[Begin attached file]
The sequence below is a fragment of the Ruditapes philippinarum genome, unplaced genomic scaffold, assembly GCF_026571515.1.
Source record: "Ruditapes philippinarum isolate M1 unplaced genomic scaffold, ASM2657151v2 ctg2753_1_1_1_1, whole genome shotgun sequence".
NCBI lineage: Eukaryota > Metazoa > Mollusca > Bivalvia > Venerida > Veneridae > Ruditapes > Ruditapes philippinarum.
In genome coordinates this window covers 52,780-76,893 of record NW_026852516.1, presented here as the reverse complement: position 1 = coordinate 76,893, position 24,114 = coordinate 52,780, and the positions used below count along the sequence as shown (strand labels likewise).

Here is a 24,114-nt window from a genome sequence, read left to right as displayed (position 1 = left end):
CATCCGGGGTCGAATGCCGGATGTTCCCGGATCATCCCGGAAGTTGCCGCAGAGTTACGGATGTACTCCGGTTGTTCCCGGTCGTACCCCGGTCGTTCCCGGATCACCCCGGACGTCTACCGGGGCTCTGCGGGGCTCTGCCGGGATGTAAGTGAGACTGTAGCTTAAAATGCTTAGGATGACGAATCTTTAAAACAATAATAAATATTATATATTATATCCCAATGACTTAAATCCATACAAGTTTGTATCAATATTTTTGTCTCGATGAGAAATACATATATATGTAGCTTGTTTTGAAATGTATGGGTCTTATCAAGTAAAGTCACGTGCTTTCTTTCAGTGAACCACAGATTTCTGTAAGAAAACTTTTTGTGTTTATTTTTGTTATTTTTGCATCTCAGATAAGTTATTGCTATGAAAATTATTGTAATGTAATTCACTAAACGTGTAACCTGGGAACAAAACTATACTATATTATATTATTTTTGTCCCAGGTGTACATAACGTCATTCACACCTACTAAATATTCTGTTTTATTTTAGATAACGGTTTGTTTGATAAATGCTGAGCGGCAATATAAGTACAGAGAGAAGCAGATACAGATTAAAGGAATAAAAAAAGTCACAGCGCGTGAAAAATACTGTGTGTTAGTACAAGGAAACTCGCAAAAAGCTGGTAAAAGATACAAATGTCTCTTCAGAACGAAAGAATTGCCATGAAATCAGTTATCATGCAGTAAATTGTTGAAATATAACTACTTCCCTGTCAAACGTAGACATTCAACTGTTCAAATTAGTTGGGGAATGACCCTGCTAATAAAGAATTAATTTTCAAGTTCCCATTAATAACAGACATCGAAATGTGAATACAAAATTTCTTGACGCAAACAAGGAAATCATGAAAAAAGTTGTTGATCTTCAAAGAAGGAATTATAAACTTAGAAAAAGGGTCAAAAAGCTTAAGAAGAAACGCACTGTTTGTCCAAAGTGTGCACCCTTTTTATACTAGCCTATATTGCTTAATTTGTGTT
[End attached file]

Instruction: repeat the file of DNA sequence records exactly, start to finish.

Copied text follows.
The sequence below is a fragment of the Ruditapes philippinarum genome, unplaced genomic scaffold, assembly GCF_026571515.1.
Source record: "Ruditapes philippinarum isolate M1 unplaced genomic scaffold, ASM2657151v2 ctg2753_1_1_1_1, whole genome shotgun sequence".
NCBI lineage: Eukaryota > Metazoa > Mollusca > Bivalvia > Venerida > Veneridae > Ruditapes > Ruditapes philippinarum.
In genome coordinates this window covers 52,780-76,893 of record NW_026852516.1, presented here as the reverse complement: position 1 = coordinate 76,893, position 24,114 = coordinate 52,780, and the positions used below count along the sequence as shown (strand labels likewise).

Here is a 24,114-nt window from a genome sequence, read left to right as displayed (position 1 = left end):
CATCCGGGGTCGAATGCCGGATGTTCCCGGATCATCCCGGAAGTTGCCGCAGAGTTACGGATGTACTCCGGTTGTTCCCGGTCGTACCCCGGTCGTTCCCGGATCACCCCGGACGTCTACCGGGGCTCTGCGGGGCTCTGCCGGGATGTAAGTGAGACTGTAGCTTAAAATGCTTAGGATGACGAATCTTTAAAACAATAATAAATATTATATATTATATCCCAATGACTTAAATCCATACAAGTTTGTATCAATATTTTTGTCTCGATGAGAAATACATATATATGTAGCTTGTTTTGAAATGTATGGGTCTTATCAAGTAAAGTCACGTGCTTTCTTTCAGTGAACCACAGATTTCTGTAAGAAAACTTTTTGTGTTTATTTTTGTTATTTTTGCATCTCAGATAAGTTATTGCTATGAAAATTATTGTAATGTAATTCACTAAACGTGTAACCTGGGAACAAAACTATACTATATTATATTATTTTTGTCCCAGGTGTACATAACGTCATTCACACCTACTAAATATTCTGTTTTATTTTAGATAACGGTTTGTTTGATAAATGCTGAGCGGCAATATAAGTACAGAGAGAAGCAGATACAGATTAAAGGAATAAAAAAAGTCACAGCGCGTGAAAAATACTGTGTGTTAGTACAAGGAAACTCGCAAAAAGCTGGTAAAAGATACAAATGTCTCTTCAGAACGAAAGAATTGCCATGAAATCAGTTATCATGCAGTAAATTGTTGAAATATAACTACTTCCCTGTCAAACGTAGACATTCAACTGTTCAAATTAGTTGGGGAATGACCCTGCTAATAAAGAATTAATTTTCAAGTTCCCATTAATAACAGACATCGAAATGTGAATACAAAATTTCTTGACGCAAACAAGGAAATCATGAAAAAAGTTGTTGATCTTCAAAGAAGGAATTATAAACTTAGAAAAAGGGTCAAAAAGCTTAAGAAGAAACGCACTGTTTGTCCAAAGTGTGCACCCTTTTTATACTAGCCTATATTGCTTAATTTGTGTT